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Wed, Nov 07, 2012

FAA Sued In Connection With 2010 Accident

Father Of One Of Those On Board Says Controllers Did Not Offer Proper Assistance

A lawsuit has been filed against the FAA in connection with an accident which occurred in January, 2010, that fatally injured two students at Hope College in Michigan. The father of Emma Biagioni, who had been a passenger on the flight, filed the suit in U.S. District Court in Grand Rapids.

The plane was being flown by 23-year-old David Otai, also a student at the college. The Cessna 172 went down in heavy fog shortly after departure from West Michigan Regional Airport, which at the time was Tulip City Air.

According to a report appearing on the Michigan news site "MLive," Otai had contacted ATC after encountering heavy fog during the VFR flight. A transcript of the radio conversation indicated that Otai had requested vectors back to Tulip City after being "caught up in some fog." A controller at Muskegon Approach reportedly said that she had not heard or understood Otai's request for vectors, and gave him an incorrect frequency to contact a flight service station. He was given a second incorrect frequency by a second controller, according to documents filed in court. When he finally was able to contact a controller, Otai said he was flying VFR and was declaring an emergency. The plane impacted terrain a few minutes later.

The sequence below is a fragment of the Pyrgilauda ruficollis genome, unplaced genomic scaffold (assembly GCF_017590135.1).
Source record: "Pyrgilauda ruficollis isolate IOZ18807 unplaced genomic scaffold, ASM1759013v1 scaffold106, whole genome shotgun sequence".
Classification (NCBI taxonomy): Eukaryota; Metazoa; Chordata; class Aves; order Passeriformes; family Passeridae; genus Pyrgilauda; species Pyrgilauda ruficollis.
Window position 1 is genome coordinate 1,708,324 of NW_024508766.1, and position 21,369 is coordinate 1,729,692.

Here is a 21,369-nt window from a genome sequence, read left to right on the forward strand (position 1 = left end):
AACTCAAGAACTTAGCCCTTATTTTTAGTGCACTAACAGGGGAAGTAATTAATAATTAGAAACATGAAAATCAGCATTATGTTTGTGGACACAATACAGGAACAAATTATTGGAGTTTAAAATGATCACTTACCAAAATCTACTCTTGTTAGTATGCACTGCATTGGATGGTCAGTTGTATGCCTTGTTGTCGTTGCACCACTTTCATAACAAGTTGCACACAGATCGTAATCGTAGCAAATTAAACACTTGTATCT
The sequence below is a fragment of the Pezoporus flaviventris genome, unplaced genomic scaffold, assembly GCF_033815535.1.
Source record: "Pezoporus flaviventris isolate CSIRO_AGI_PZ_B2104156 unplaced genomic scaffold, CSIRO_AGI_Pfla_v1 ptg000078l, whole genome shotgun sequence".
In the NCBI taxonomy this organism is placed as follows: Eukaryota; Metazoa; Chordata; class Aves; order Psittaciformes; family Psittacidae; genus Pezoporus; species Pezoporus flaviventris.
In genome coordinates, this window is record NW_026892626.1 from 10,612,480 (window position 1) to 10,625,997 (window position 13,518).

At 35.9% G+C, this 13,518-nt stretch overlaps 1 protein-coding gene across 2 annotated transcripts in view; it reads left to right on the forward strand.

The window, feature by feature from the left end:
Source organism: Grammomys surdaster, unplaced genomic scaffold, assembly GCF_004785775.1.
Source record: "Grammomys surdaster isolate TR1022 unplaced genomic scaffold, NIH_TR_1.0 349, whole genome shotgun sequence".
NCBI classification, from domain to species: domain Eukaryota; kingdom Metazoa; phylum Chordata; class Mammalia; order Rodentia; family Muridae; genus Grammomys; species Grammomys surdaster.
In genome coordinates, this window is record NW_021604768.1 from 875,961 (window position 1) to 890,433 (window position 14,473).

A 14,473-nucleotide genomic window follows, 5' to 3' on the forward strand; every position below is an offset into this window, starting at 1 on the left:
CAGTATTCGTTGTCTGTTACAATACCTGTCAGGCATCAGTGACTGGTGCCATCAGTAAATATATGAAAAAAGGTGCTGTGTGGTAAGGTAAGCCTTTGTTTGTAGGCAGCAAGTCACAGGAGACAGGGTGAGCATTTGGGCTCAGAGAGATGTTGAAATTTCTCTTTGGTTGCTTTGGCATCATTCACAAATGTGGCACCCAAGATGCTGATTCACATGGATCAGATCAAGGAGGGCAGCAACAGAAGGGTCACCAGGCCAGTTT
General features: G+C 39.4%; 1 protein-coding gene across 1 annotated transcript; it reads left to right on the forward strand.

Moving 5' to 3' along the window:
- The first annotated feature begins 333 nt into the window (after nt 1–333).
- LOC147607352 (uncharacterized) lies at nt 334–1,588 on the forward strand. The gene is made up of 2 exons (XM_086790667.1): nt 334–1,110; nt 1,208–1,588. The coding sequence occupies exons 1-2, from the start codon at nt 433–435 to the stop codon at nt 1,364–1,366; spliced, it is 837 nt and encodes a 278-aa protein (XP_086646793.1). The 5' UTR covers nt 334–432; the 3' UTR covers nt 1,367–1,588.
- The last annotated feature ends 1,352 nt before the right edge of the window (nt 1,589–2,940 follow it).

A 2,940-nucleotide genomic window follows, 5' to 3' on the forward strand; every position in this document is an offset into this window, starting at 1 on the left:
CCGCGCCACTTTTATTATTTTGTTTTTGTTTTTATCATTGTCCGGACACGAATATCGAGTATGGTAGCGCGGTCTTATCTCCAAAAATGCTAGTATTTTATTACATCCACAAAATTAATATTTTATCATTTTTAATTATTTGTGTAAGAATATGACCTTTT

Emma Biagioni's father Peter Biagioni claims in the suit filed by attorney Mark Schwartz that the controllers "did not provide the pilot with the required normal and emergency assistance commencing from the point in command’s first radio call to the point at which Cessna N8405E impacted the terrain, killing all aboard."

The NTSB's probable cause report states "The pilot rented the airplane for most of the day to give rides to friends and had fueled it to capacity. He told a lineman that he planned to takeoff and, if necessary, would file an instrument-flight-rules flight plan and return to the airport. Witnesses saw the airplane take off and disappear into the overcast. Shortly thereafter, they heard an airplane make four passes over the airport. The sound became progressively louder but they could not see the airplane. On the fifth pass, the airplane was seen approximately 50 feet above the ground and it barely cleared a stand of trees. Recorded ATC transcripts revealed that the pilot contacted approach control and told the controller that he was caught in heavy fog and wanted vectors back to the airport. The airplane crashed shortly thereafter in a snow-covered field.

"Although the pilot was instrument rated, he had not flown with instruments since receiving his rating 2 years ago. He had logged 1.8 hours in actual instrument meteorological conditions, 50.8 in simulated IMC, and 6.7 hours in a flight simulator." The probable cause was determined to be "the pilot's decision to take off in known instrument meteorological conditions without instrument currency or recent instrument experience, which led to spatial disorientation resulting in an inadvertent spin. Contributing to the accident was the pilot's lack of adequate rest prior to the flight."

The damages sought in the lawsuit were not specified.

FMI: www.miwd.uscourts.gov, NTSB Probable Cause Report

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